Let’s face it, when you’re in college the pressure to perform is on. Many students are trying to get an edge by using stimulant drugs, a problem that has long been recognized. Now a study by Massachusetts General Hospital says that these students are also those most likely to have a “clinically relevant psychiatric dysfunction”. Most worrying of all, the overuse of stimulants meets or even exceeds the criteria for stimulant us disorder. That is to say, stimulants aren’t just a crutch; they represent a genuine drug problem.
The results of the study, which were published in the Journal of Clinical Psychiatry, included a finding that apart from ADHD, students who abused stimulants were also more likely to have alcohol and other drug abuse issues, or conduct disorders.
When helpful drugs turn harmful
Stimulants are often prescribed for ADHD, and about 8% of students who make it to college suffer from the disorder, but students aren’t abiding by prescription doses, and many students who use stimulants have no prescriptions at all. Science Daily reports that another study concluded that nearly two thirds of college students are offered stimulants, and just under one third choose to go ahead and use them.
Getting a more accurate picture
Earlier studies have relied on college students’ responses to questionnaires. Researchers say that respondents may report that they have never had a substance use disorder; but by using personal interviews with qualified personnel, people who don’t think they have a problem when they actually do, can be identified.
Of the 300 students who participated in the study, 100 had misused stimulants at least once, and 67 had stimulant use disorders. These students were referred for counselling. Students who used ADHD medications on a prescription basis, taking the recommended dose, were not considered to be “misusers”.
Study undercovers a variety of issues among stimulant misusers
ADHD was much more frequently found in the group of students who misused stimulants, but that wasn’t the only problem the study identified. Drug and alcohol abuse, the use of a combination of drugs and alcohol, and reported lack of well-being were much more prevalent among college stimulant misusers. Researchers say they weren’t surprised by the result, since untreated ADHD is known to increase the likelihood of substance abuse and substance disorders in general.
Students can get hooked on pills, change brain chemistry, or even die
Apart from an increased risk of getting involved with other substance issues, including being eight times more likely to use cocaine later on, the stimulants themselves are addictive. Starting one’s career with an addiction problem, is hardly the best start in life. But getting hooked is the least of your concerns if you are using stimulants. These pharmaceuticals come with a warning of serious, and even fatal risks.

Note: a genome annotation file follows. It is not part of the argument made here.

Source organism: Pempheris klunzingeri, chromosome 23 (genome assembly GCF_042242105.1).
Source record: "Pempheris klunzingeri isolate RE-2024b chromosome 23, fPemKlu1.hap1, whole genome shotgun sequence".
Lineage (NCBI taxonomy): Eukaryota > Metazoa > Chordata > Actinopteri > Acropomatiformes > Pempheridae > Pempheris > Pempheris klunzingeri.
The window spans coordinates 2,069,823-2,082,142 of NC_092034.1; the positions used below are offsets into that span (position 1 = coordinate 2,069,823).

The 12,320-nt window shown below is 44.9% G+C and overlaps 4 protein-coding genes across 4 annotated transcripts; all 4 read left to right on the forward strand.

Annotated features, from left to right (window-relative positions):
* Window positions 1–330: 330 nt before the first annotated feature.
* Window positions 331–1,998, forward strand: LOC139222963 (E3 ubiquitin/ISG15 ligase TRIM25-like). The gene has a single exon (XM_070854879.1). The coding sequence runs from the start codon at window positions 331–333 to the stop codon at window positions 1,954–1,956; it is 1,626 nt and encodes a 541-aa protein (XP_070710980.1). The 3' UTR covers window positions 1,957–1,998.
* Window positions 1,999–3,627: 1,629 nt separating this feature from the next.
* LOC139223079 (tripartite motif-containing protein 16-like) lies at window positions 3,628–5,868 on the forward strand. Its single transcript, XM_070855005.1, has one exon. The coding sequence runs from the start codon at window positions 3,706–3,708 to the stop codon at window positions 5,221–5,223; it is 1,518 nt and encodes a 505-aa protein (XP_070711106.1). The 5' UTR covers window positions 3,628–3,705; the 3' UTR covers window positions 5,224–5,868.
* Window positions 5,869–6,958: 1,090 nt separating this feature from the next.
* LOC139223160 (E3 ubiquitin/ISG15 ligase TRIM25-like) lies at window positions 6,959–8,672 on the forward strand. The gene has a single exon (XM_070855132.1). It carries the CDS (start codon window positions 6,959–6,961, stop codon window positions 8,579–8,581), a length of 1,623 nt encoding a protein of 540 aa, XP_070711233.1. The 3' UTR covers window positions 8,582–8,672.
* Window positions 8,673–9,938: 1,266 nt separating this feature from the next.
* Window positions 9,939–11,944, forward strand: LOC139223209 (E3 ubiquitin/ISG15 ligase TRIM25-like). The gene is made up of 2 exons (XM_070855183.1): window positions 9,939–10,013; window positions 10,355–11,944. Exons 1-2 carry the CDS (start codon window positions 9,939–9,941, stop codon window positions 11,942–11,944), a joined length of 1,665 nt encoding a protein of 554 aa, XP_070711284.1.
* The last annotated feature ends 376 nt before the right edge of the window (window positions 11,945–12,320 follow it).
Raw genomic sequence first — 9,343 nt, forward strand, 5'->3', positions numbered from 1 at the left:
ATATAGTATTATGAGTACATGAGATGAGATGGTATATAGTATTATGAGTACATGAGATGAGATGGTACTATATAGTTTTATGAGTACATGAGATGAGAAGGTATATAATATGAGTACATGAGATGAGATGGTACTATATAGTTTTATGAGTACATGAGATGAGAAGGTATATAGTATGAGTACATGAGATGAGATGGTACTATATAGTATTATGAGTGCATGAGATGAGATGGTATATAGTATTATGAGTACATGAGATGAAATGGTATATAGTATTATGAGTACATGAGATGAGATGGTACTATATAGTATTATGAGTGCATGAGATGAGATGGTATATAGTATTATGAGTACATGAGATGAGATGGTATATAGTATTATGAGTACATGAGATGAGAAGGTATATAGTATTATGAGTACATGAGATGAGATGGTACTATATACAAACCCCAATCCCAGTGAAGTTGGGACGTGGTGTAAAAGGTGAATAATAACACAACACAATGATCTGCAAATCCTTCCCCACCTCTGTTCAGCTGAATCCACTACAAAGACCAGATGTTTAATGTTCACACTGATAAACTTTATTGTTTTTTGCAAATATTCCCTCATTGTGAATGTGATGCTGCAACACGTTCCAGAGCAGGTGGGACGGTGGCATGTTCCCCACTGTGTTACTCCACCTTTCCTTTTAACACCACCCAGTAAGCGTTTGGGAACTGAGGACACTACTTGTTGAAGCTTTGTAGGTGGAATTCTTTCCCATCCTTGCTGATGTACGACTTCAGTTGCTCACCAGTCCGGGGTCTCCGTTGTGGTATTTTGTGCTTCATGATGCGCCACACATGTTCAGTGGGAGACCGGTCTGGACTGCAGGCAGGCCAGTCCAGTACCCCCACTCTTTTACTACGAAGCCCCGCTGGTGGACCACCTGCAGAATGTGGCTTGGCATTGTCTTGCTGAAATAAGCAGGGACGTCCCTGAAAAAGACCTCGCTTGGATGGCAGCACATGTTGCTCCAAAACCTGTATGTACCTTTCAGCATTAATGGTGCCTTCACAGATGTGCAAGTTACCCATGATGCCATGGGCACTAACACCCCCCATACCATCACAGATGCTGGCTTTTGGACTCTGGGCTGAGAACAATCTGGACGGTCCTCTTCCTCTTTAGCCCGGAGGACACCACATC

Many students fail to realize just how dangerous these drugs can be. When doctors prescribe them, they have to balance risks against possible benefits, but because these are legitimate pharmaceuticals, a lot of students think they are absolutely harmless. Students who use ADHD medicines without a medical need to do so, could be rewiring their brains in a way that makes them more susceptible to addiction. The brain starts needing more and more stimulation in order to activate the reward centers that tell us we’re feeling good, paving the way for a future cycle of addiction.
Side effects of stimulants include an increased tendency towards psychosis, and suicidal thinking as a result of stimulant abuse has led students to commit suicide in the past. Worst of all, experts say that changes occur on a genetic level, and that means a greater chance of having kids with problems.
How college students can excel without stimulants
Unless students have a real, medical need for stimulants, and are able to use them responsibly in accordance with doctors’ orders, they should avoid using them at all. There are even those who say stimulants are overprescribed, so it’s worth getting a second opinion if you are a medical stimulant user. The main reason why students abuse these drugs is to stay awake for all-night study session, and these shouldn’t be necessary. Avoid last-minute exam panic:
- Set up a timetable for academic work and relaxation and stick to it.
- Study every day, reviewing class work and updating notes. This helps knowledge to sink in right away, so you only need to revise for tests.
- Prioritize your studies and spend more time on subjects you find difficult to master.
- Attend all your classes and pay careful attention. If you miss a class, catch up on the work that was covered as soon as you can.
- Don’t leave assignments and studying for the night before.
- Get help from lecturers and fellow-students if you see you are struggling.
If the thought of studying without stimulants seems impossible, you may already have a problem. Go for counselling right away. See a doctor who specializes in addiction if you suspect you may be a stimulant addict.